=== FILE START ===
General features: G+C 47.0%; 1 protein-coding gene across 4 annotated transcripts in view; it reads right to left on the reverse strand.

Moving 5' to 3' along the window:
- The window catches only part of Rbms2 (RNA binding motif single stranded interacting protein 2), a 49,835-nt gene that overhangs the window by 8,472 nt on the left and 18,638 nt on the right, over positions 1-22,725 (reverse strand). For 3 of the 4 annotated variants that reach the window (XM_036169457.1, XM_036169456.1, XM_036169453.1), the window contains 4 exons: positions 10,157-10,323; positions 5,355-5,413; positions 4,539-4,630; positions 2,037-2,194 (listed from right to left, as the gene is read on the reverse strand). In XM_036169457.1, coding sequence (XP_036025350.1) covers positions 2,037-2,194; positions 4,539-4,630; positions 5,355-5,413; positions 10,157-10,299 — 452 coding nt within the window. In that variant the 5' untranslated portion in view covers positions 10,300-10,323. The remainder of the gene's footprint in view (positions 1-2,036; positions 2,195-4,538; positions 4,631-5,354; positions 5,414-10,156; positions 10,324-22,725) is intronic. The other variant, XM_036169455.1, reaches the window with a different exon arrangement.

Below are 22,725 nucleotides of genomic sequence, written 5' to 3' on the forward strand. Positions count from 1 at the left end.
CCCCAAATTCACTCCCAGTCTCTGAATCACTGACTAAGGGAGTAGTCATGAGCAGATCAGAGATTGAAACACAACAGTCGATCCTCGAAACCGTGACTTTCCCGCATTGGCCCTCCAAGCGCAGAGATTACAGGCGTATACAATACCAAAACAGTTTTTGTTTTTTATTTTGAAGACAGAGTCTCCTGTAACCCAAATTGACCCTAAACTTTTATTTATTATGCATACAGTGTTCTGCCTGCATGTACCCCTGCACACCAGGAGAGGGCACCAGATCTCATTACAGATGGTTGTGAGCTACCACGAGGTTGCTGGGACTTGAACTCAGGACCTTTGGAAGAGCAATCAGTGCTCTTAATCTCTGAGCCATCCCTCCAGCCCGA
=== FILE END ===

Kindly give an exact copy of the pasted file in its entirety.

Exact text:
General features: G+C 47.0%; 1 protein-coding gene across 4 annotated transcripts in view; it reads right to left on the reverse strand.

Moving 5' to 3' along the window:
- The window catches only part of Rbms2 (RNA binding motif single stranded interacting protein 2), a 49,835-nt gene that overhangs the window by 8,472 nt on the left and 18,638 nt on the right, over positions 1-22,725 (reverse strand). For 3 of the 4 annotated variants that reach the window (XM_036169457.1, XM_036169456.1, XM_036169453.1), the window contains 4 exons: positions 10,157-10,323; positions 5,355-5,413; positions 4,539-4,630; positions 2,037-2,194 (listed from right to left, as the gene is read on the reverse strand). In XM_036169457.1, coding sequence (XP_036025350.1) covers positions 2,037-2,194; positions 4,539-4,630; positions 5,355-5,413; positions 10,157-10,299 — 452 coding nt within the window. In that variant the 5' untranslated portion in view covers positions 10,300-10,323. The remainder of the gene's footprint in view (positions 1-2,036; positions 2,195-4,538; positions 4,631-5,354; positions 5,414-10,156; positions 10,324-22,725) is intronic. The other variant, XM_036169455.1, reaches the window with a different exon arrangement.

Below are 22,725 nucleotides of genomic sequence, written 5' to 3' on the forward strand. Positions count from 1 at the left end.
CCCCAAATTCACTCCCAGTCTCTGAATCACTGACTAAGGGAGTAGTCATGAGCAGATCAGAGATTGAAACACAACAGTCGATCCTCGAAACCGTGACTTTCCCGCATTGGCCCTCCAAGCGCAGAGATTACAGGCGTATACAATACCAAAACAGTTTTTGTTTTTTATTTTGAAGACAGAGTCTCCTGTAACCCAAATTGACCCTAAACTTTTATTTATTATGCATACAGTGTTCTGCCTGCATGTACCCCTGCACACCAGGAGAGGGCACCAGATCTCATTACAGATGGTTGTGAGCTACCACGAGGTTGCTGGGACTTGAACTCAGGACCTTTGGAAGAGCAATCAGTGCTCTTAATCTCTGAGCCATCCCTCCAGCCCGA